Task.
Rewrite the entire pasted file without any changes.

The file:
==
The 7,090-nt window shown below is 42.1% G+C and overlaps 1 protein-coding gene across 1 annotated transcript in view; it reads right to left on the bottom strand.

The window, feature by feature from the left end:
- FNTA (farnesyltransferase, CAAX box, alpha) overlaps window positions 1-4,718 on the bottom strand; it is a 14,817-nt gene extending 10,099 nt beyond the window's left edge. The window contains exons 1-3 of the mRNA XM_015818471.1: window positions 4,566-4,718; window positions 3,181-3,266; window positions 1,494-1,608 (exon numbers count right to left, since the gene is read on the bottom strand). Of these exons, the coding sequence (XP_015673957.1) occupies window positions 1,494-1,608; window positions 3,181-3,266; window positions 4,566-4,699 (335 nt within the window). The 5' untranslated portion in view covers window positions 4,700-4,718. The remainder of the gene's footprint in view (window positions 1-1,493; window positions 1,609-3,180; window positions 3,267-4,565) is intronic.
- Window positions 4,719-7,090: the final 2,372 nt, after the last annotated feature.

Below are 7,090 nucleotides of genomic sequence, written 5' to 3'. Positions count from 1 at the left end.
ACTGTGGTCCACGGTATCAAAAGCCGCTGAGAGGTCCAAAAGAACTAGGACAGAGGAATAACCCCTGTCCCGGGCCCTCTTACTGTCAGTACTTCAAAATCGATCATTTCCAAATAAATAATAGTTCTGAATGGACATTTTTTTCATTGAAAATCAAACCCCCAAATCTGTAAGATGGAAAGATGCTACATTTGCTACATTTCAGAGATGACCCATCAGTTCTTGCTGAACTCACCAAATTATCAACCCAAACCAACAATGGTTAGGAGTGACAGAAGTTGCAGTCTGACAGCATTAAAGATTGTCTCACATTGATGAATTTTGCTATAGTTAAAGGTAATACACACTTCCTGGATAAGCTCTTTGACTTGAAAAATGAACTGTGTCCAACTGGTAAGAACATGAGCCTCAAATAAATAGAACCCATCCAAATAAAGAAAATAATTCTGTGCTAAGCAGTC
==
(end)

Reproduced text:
The 7,090-nt window shown below is 42.1% G+C and overlaps 1 protein-coding gene across 1 annotated transcript in view; it reads right to left on the bottom strand.

The window, feature by feature from the left end:
- FNTA (farnesyltransferase, CAAX box, alpha) overlaps window positions 1-4,718 on the bottom strand; it is a 14,817-nt gene extending 10,099 nt beyond the window's left edge. The window contains exons 1-3 of the mRNA XM_015818471.1: window positions 4,566-4,718; window positions 3,181-3,266; window positions 1,494-1,608 (exon numbers count right to left, since the gene is read on the bottom strand). Of these exons, the coding sequence (XP_015673957.1) occupies window positions 1,494-1,608; window positions 3,181-3,266; window positions 4,566-4,699 (335 nt within the window). The 5' untranslated portion in view covers window positions 4,700-4,718. The remainder of the gene's footprint in view (window positions 1-1,493; window positions 1,609-3,180; window positions 3,267-4,565) is intronic.
- Window positions 4,719-7,090: the final 2,372 nt, after the last annotated feature.

Below are 7,090 nucleotides of genomic sequence, written 5' to 3'. Positions count from 1 at the left end.
ACTGTGGTCCACGGTATCAAAAGCCGCTGAGAGGTCCAAAAGAACTAGGACAGAGGAATAACCCCTGTCCCGGGCCCTCTTACTGTCAGTACTTCAAAATCGATCATTTCCAAATAAATAATAGTTCTGAATGGACATTTTTTTCATTGAAAATCAAACCCCCAAATCTGTAAGATGGAAAGATGCTACATTTGCTACATTTCAGAGATGACCCATCAGTTCTTGCTGAACTCACCAAATTATCAACCCAAACCAACAATGGTTAGGAGTGACAGAAGTTGCAGTCTGACAGCATTAAAGATTGTCTCACATTGATGAATTTTGCTATAGTTAAAGGTAATACACACTTCCTGGATAAGCTCTTTGACTTGAAAAATGAACTGTGTCCAACTGGTAAGAACATGAGCCTCAAATAAATAGAACCCATCCAAATAAAGAAAATAATTCTGTGCTAAGCAGTC